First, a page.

Golden Hills Fullerton

The Golden Hill district of Fullerton is my hood! It’s approximately four square miles of the prettiest homes in north Orange County. We’re north of Malvern between Euclid and Harbor. I love it because none of the architecture looks the same, it’s a wonderful mix of Santa Barbara Mission, Spanish colonial, California ranch, American colonial and Mission revival, but they all have their own splendor and history.


Jack Cadman was a boy in the 1920’s when his father and grandfather began selling lots in what used to be fields of mustard blooms (hence the name Golden Hills!)

Fortunately, Cadman’s father, and grandfather wanted the growing neighborhood to be architecturally eclectic, no cookie cutter houses from a developer. I’m so glad! I love to roam around our community and admire the endless types of homes we have, everyone unique and beautiful.


Cadman, (who died in 2018 at the age of 97) became quite a noted resident. He went to work for the Orange County Sheriff’s Office in 1947, establishing the department’s first crime lab. In fact for a while he was the only man in the office, growing over the years to hundreds of employees.


The Cadman family left behind several namesakes in Golden Hill, Fern Drive, which runs through the heart of the district is named after Jack’s mother, Lois Lane (no, not a reference to Superman’s girlfriend, as often thought) was named after an aunt.


Golden Hill has everything from modest cottages, and art deco apartments, to mansions, and sprawling estates. There’s horse trails and parks, and a top notch school district.


Take a drive around the neighborhood some lazy weekend, and find out why I love Golden Hills!

  

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Preparation can save you Thousands!

Should I Hire a Home Inspector When I’m Ready to Buy or Sell?


Dear Carla,

I’m a YouTube fanatic. They have videos on everything. I know what to look for. Do I really need a professional home inspector? 

Yours truly, 

I.M. Handy


Dear Mr. Handy,

Watching YouTube makes you no more a professional home inspector then eating a Big Mac makes you Ronald McDonald.

Good Luck,

C. Jones


All joking aside, having a professional inspect your home prior to selling is not only wise, but will give you assurance that there is nothing that will bite you in the a/c, thus stopping the sale. 


It Takes a Village

Real estate agents don’t generally fly solo when selling a home. There are people behind the scenes working. As the saying goes, team work makes the dream work. Your real estate agent doesn’t have the time or experience to be everything to everybody. An agent's team will probably include appraisers, lenders, and skilled professionals, such as plumbers, painters, flooring installers, contractors, and yes, home inspectors.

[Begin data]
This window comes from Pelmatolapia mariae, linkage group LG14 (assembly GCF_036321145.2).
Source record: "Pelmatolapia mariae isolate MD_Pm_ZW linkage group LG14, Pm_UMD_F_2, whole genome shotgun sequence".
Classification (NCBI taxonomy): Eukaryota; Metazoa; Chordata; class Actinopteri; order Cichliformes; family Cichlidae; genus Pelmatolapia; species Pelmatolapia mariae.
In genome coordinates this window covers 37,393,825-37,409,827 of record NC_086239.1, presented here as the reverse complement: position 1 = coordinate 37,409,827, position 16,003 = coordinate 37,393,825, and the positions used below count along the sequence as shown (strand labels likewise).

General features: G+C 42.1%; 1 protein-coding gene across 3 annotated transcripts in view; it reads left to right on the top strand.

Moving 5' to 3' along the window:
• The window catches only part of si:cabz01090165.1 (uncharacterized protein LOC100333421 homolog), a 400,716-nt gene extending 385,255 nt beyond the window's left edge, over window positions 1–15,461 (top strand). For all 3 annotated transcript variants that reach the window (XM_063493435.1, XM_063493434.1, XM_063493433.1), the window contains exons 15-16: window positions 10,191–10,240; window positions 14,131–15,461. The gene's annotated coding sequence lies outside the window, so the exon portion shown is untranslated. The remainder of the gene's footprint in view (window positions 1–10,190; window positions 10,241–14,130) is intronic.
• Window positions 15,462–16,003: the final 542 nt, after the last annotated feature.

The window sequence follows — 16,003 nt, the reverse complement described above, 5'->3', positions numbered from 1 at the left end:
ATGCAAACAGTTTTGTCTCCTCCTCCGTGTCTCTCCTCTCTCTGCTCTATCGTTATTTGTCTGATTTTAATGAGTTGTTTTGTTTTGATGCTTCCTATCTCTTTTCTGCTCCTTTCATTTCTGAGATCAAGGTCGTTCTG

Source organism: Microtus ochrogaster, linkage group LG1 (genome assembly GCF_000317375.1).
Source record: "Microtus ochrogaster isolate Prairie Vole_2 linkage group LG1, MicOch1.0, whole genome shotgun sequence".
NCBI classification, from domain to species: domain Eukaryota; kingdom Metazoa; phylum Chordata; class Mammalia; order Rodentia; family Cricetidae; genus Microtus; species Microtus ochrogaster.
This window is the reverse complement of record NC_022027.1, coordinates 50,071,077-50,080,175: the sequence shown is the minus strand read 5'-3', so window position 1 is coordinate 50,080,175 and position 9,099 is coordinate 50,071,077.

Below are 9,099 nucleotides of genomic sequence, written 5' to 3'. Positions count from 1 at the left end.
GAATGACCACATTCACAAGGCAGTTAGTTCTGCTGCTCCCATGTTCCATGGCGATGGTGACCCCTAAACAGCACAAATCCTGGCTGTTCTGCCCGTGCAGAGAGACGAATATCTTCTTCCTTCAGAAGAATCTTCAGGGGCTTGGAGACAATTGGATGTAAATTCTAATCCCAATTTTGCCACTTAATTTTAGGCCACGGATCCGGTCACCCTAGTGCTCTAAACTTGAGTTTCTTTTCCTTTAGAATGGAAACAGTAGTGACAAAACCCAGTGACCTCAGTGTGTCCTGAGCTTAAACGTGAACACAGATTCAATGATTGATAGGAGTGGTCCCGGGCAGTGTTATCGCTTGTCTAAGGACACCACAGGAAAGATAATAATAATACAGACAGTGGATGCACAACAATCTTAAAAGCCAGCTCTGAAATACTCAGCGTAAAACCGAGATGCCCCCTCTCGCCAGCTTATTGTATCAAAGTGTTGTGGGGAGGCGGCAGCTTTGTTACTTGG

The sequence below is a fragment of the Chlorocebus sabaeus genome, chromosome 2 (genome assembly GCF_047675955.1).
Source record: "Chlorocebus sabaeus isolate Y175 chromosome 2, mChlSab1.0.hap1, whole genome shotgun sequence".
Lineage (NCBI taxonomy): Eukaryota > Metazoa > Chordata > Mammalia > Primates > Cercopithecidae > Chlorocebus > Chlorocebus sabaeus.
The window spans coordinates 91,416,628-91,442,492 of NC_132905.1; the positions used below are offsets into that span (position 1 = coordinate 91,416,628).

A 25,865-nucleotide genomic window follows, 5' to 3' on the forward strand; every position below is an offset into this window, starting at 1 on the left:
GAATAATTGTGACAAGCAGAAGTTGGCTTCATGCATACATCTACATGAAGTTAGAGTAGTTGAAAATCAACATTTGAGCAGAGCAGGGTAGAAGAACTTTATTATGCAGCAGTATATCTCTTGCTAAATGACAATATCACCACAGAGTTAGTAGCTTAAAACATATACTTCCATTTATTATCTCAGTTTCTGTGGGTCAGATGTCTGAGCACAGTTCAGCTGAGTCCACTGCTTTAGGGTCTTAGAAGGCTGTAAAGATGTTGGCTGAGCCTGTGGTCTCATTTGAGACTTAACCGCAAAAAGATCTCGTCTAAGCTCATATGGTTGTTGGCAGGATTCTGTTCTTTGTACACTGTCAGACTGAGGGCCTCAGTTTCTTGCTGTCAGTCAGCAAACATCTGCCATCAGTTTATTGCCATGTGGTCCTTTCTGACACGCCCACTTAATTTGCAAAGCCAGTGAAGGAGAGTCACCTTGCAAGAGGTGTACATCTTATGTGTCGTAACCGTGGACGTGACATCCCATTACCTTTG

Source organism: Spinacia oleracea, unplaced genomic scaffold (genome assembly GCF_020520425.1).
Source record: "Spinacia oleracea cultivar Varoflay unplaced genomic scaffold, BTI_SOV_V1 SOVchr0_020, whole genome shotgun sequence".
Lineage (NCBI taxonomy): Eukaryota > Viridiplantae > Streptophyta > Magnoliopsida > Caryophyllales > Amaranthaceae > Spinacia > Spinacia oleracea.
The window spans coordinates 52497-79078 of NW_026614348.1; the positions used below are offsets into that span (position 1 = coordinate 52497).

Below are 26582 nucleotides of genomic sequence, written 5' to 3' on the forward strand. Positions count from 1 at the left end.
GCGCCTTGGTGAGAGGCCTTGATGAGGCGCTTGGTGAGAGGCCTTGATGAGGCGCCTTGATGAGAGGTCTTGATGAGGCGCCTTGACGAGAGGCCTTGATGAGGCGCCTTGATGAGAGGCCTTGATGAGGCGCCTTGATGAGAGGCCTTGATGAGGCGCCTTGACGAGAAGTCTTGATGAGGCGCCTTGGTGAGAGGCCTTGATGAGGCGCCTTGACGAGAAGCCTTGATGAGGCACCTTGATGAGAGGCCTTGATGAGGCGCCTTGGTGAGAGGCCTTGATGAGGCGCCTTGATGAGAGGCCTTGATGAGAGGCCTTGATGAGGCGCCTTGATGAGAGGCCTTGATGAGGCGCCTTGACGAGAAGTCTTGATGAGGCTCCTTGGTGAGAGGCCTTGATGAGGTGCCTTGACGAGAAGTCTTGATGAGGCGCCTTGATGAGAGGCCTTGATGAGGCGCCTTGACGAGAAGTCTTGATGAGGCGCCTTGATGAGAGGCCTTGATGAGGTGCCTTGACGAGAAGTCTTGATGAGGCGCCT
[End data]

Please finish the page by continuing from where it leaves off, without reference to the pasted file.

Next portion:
Hiring an inspector who knows where to look and what to look for, saves time and money Those are two things we never seem to have enough of.


That said, there are those, who due to financial concerns or an abundance of confidence in their maintenance know-how, will choose to go the DIY route. I salute you.


Baby It’s Cold Outside

Make sure when your home is being inspected you run the heater and air conditioner. No matter if it’s the dead of winter and the house is so cold your kids look like Smurfs, or it’s so hot you could bake cookies on the kitchen tile, you NEED to make sure the heater and a/c are functioning.


I Need Air

Next, check the return air filter. Is it relatively clean or completely covered in crud? Air filters should be changed at minimum twice a year. You know where it is, right? Go watch another YouTube video and learn how to replace the filter.


FYI: There are literarily dozens of different sizes and types of return air filters. When shopping for a new one, pull out the old one and write down the size that’s printed on the side. You can go to the nearest home improvement store to buy a new one, or order from Amazon on your laptop. Your call. Remember, get the same one. Size matters.


As for what type of air filter you buy, that’s up to you. Costs vary depending on what kind of dust-o-phobia you have. They range from a few dollars for the “I’m not spending a lot on something I’m planning on throwing away,” to the deluxe, Howard Hughes model. Your house, your air, your choice. 


Is Something Burning?

When inspecting the kitchen, check that all built-in appliances are in proper working order. Wouldn’t want anyone to fire up the oven for that juicy Thanksgiving turkey and end up spending the evening at IHOP, would you? Yep, pancakes for everyone. 


There’s a Fungus Among Us

He’s always been here, hiding just out of our sight, 

waiting for us to drop our guard. 

The fungus is among us.

-Mr. Clean 1965


Look under all the sinks throughout the home. Sniff. Sniff again. You think I’m kidding? Not a chance. This is prime territory for leaks and mold issues. Move all the junk from under the sink and inspect any cardboard boxes for evidence of water. If found, turn on the faucets, run the water and look for drips.


When looking for water damage or mold, you always must remember to look up, look down, look under, and sniff. Now sit. Just kidding.